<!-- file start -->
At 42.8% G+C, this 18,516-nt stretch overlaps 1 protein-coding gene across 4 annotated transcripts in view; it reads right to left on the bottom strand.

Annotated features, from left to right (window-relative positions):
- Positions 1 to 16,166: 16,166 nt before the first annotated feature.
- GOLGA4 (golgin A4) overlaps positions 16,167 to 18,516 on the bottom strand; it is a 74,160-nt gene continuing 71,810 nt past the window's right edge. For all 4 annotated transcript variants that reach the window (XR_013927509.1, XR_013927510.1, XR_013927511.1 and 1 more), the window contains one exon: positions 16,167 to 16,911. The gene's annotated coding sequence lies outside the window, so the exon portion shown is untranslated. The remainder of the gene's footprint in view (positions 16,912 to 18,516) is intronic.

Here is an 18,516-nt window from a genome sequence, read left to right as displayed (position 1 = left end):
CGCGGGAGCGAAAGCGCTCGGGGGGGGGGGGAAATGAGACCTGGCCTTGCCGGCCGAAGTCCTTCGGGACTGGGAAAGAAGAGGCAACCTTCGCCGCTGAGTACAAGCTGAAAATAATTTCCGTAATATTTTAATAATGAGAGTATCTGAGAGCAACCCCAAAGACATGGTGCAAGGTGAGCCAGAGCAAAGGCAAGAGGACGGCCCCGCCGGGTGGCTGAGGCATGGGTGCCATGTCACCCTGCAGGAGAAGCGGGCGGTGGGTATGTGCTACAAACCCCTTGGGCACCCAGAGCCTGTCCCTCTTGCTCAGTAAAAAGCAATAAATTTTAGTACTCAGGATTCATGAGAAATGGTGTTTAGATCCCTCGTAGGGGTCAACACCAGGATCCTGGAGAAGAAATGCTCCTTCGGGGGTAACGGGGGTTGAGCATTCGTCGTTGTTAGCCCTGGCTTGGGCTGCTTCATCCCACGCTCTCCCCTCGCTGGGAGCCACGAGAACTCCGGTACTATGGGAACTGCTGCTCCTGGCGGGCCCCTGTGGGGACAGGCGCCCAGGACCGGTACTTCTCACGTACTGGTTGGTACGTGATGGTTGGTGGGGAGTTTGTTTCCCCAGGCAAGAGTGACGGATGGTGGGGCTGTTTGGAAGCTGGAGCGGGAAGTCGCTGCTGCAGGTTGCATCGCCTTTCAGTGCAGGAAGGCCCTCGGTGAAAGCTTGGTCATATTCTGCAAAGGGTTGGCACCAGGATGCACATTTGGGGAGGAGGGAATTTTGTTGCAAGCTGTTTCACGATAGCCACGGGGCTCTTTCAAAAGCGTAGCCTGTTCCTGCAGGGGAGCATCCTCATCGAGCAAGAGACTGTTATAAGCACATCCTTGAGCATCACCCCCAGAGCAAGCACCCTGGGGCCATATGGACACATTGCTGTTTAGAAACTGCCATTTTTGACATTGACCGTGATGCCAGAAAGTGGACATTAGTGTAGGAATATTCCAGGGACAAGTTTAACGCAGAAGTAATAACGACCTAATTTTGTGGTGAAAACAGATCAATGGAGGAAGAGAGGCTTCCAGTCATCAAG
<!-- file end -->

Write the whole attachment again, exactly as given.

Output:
At 42.8% G+C, this 18,516-nt stretch overlaps 1 protein-coding gene across 4 annotated transcripts in view; it reads right to left on the bottom strand.

Annotated features, from left to right (window-relative positions):
- Positions 1 to 16,166: 16,166 nt before the first annotated feature.
- GOLGA4 (golgin A4) overlaps positions 16,167 to 18,516 on the bottom strand; it is a 74,160-nt gene continuing 71,810 nt past the window's right edge. For all 4 annotated transcript variants that reach the window (XR_013927509.1, XR_013927510.1, XR_013927511.1 and 1 more), the window contains one exon: positions 16,167 to 16,911. The gene's annotated coding sequence lies outside the window, so the exon portion shown is untranslated. The remainder of the gene's footprint in view (positions 16,912 to 18,516) is intronic.

Here is an 18,516-nt window from a genome sequence, read left to right as displayed (position 1 = left end):
CGCGGGAGCGAAAGCGCTCGGGGGGGGGGGGAAATGAGACCTGGCCTTGCCGGCCGAAGTCCTTCGGGACTGGGAAAGAAGAGGCAACCTTCGCCGCTGAGTACAAGCTGAAAATAATTTCCGTAATATTTTAATAATGAGAGTATCTGAGAGCAACCCCAAAGACATGGTGCAAGGTGAGCCAGAGCAAAGGCAAGAGGACGGCCCCGCCGGGTGGCTGAGGCATGGGTGCCATGTCACCCTGCAGGAGAAGCGGGCGGTGGGTATGTGCTACAAACCCCTTGGGCACCCAGAGCCTGTCCCTCTTGCTCAGTAAAAAGCAATAAATTTTAGTACTCAGGATTCATGAGAAATGGTGTTTAGATCCCTCGTAGGGGTCAACACCAGGATCCTGGAGAAGAAATGCTCCTTCGGGGGTAACGGGGGTTGAGCATTCGTCGTTGTTAGCCCTGGCTTGGGCTGCTTCATCCCACGCTCTCCCCTCGCTGGGAGCCACGAGAACTCCGGTACTATGGGAACTGCTGCTCCTGGCGGGCCCCTGTGGGGACAGGCGCCCAGGACCGGTACTTCTCACGTACTGGTTGGTACGTGATGGTTGGTGGGGAGTTTGTTTCCCCAGGCAAGAGTGACGGATGGTGGGGCTGTTTGGAAGCTGGAGCGGGAAGTCGCTGCTGCAGGTTGCATCGCCTTTCAGTGCAGGAAGGCCCTCGGTGAAAGCTTGGTCATATTCTGCAAAGGGTTGGCACCAGGATGCACATTTGGGGAGGAGGGAATTTTGTTGCAAGCTGTTTCACGATAGCCACGGGGCTCTTTCAAAAGCGTAGCCTGTTCCTGCAGGGGAGCATCCTCATCGAGCAAGAGACTGTTATAAGCACATCCTTGAGCATCACCCCCAGAGCAAGCACCCTGGGGCCATATGGACACATTGCTGTTTAGAAACTGCCATTTTTGACATTGACCGTGATGCCAGAAAGTGGACATTAGTGTAGGAATATTCCAGGGACAAGTTTAACGCAGAAGTAATAACGACCTAATTTTGTGGTGAAAACAGATCAATGGAGGAAGAGAGGCTTCCAGTCATCAAG